A13 These are model numbers. AMD identifies the AMD Athlon XP processor using model numbers, as opposed to megahertz, such as the 2200+, 2100+, 2000+, 1900+, 1800+ and 1700+ versions. Model numbers are designed to communicate the relative application performance among the various AMD Athlon XP processors. The AMD Athlon XP processor 2200+ can outperform an Intel Pentium® 4 processor operating at 2.2GHz on a broad array of end-user applications.

    AMD Athlon XP processor 2200+ operates at a frequency of 1.8GHz.

    AMD Athlon XP processor 2100+ operates at a frequency of 1.73GHz.

    AMD Athlon XP processor 2000+ operates at a frequency of 1.67GHz.

    AMD Athlon XP processor 1900+ operates at a frequency of 1.6GHz.

    AMD Athlon XP processor 1800+ operates at a frequency of 1.53GHz.

    AMD Athlon XP processor 1700+ operates at a frequency of 1.47GHz.

    <hr></blockquote>



    Taken from <a href="http://athlonxp.amd.com/faq/"; target="_blank">AMD FAQ</a>
  • Reply 18 of 29
    g-newsg-news Posts: 1,107member
    Some of you may remember the Cyrix chips back in the mid 90s...these chips had PR ratings as well, also based on the Pentium 1 and MMX back then...thing is, the didn't keep up to the real thing either, and the Cyrix failed, and its recent revival by VIA has also failed more or less.



    So it's actually a surprise to me that AMD is getting away with their scheme, probably because they handle it a bit more openly and more honestly than Cyrix back then.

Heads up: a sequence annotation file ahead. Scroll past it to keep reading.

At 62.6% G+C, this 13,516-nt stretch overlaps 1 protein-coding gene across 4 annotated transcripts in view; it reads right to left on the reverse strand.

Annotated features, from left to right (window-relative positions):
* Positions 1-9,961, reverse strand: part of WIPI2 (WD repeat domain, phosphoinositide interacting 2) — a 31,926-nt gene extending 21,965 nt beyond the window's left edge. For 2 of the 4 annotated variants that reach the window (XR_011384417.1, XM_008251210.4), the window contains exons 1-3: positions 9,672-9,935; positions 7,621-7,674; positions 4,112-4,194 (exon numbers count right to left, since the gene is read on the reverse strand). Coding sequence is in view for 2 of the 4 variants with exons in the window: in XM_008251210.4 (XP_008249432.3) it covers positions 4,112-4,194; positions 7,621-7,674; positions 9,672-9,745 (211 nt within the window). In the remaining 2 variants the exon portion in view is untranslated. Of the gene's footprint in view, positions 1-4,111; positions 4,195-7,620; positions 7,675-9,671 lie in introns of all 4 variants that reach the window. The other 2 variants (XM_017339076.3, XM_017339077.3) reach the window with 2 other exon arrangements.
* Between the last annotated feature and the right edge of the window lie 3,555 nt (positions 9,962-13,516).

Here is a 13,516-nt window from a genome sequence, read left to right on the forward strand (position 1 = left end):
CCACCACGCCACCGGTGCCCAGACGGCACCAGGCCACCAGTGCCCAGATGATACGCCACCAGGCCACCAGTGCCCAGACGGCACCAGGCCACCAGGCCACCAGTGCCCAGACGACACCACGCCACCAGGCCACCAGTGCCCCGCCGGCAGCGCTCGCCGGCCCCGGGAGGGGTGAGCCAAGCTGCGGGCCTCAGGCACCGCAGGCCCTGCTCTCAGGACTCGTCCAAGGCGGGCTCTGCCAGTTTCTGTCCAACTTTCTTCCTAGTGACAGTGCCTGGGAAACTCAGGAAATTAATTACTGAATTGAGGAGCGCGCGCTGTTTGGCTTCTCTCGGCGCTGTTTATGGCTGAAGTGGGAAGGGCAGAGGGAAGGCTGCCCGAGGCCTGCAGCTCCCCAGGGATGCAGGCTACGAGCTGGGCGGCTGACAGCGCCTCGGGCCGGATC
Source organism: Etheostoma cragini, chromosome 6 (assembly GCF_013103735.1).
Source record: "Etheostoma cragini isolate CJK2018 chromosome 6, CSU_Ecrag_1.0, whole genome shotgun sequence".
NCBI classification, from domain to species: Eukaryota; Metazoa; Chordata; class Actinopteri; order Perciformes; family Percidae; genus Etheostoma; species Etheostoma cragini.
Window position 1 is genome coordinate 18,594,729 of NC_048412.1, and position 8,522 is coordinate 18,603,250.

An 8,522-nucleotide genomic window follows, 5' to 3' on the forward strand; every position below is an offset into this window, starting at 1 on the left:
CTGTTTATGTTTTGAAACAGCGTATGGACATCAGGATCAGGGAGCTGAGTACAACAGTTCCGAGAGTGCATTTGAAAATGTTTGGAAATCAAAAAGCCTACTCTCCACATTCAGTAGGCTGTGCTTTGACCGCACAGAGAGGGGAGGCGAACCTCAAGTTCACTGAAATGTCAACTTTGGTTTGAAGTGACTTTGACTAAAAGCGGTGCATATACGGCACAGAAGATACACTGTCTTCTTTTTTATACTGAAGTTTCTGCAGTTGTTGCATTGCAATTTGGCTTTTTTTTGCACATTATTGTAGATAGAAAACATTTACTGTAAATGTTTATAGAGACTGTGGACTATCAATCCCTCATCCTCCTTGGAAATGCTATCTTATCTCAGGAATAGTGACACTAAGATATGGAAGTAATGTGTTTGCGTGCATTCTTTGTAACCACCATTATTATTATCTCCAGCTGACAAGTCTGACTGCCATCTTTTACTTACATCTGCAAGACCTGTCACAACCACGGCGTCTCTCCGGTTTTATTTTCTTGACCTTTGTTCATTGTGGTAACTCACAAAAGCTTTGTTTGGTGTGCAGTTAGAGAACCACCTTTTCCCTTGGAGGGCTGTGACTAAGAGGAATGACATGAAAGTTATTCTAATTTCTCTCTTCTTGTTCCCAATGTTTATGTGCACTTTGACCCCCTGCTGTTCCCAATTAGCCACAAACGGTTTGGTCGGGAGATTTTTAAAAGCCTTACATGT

And I think it'd be a very bad idea for Apple to suddenly call their PowerMacs "PowerMac G4 2500", when in reality, the dual 1.2GHz chips inside could barely keep up with a 1.8GHz P4...



    Apple has burnt itself badly with the claims of supercomputer already among PC users, going on with the bragging thing would only hurt them further.



    They should keep up the humble way they've been going since January. it's better to beat the competition humbly, rather than braggingly.



    G-News
  • Reply 19 of 29
    eugeneeugene Posts: 8,254member
    They won't get away with it as long as Intel is sprinting ahead with faster and faster chips.



    At this rate, AMD will have a 2500+ (2 GHz) by 2003 and Intel will be at 3 GHz.



    AMD will roll out the Hammer CPUs in the mean time and they're even slower clocked than that...
  • Reply 20 of 29
    big macbig mac Posts: 480member
    [quote]Originally posted by kupan787:

    <strong>



    But whos to say what is real world? Real world tasks to one person may be email, office apps, and

    web surfing. To another guy it may be all about compile times, and how fast Quicktime can convert to MP4. And yet another guy only uses his machine for rendering in After Effects.



    My point is there is no one "real world" benchmark someone can run since everyone lives in a different world.



    BTW, what exactly is "real world" supposed to mean? You hear it tossed around a lot, but no concrete meaning is behind it.



    Ben</strong><hr></blockquote>



    I know that the term real world has varied connotations for different people. However, we all use similar applications and do similar tasks with those applications. It's easy to think of such a suite as a seriously beefed up version of Apple's celebrated Photoshop bake-offs. Profile ten of the major cross platform applications many users use day in and day out. Run the same application tasks on both sets of machines and record the results. At the end of the tests, average out the results from each platform for a single speed mark. It's not rocket science, and it would level the playing field. People would more easily understand that such testing represents true speed differences for the applications people actually work with.



    [ 06-11-2002: Message edited by: Big Mac ]</p>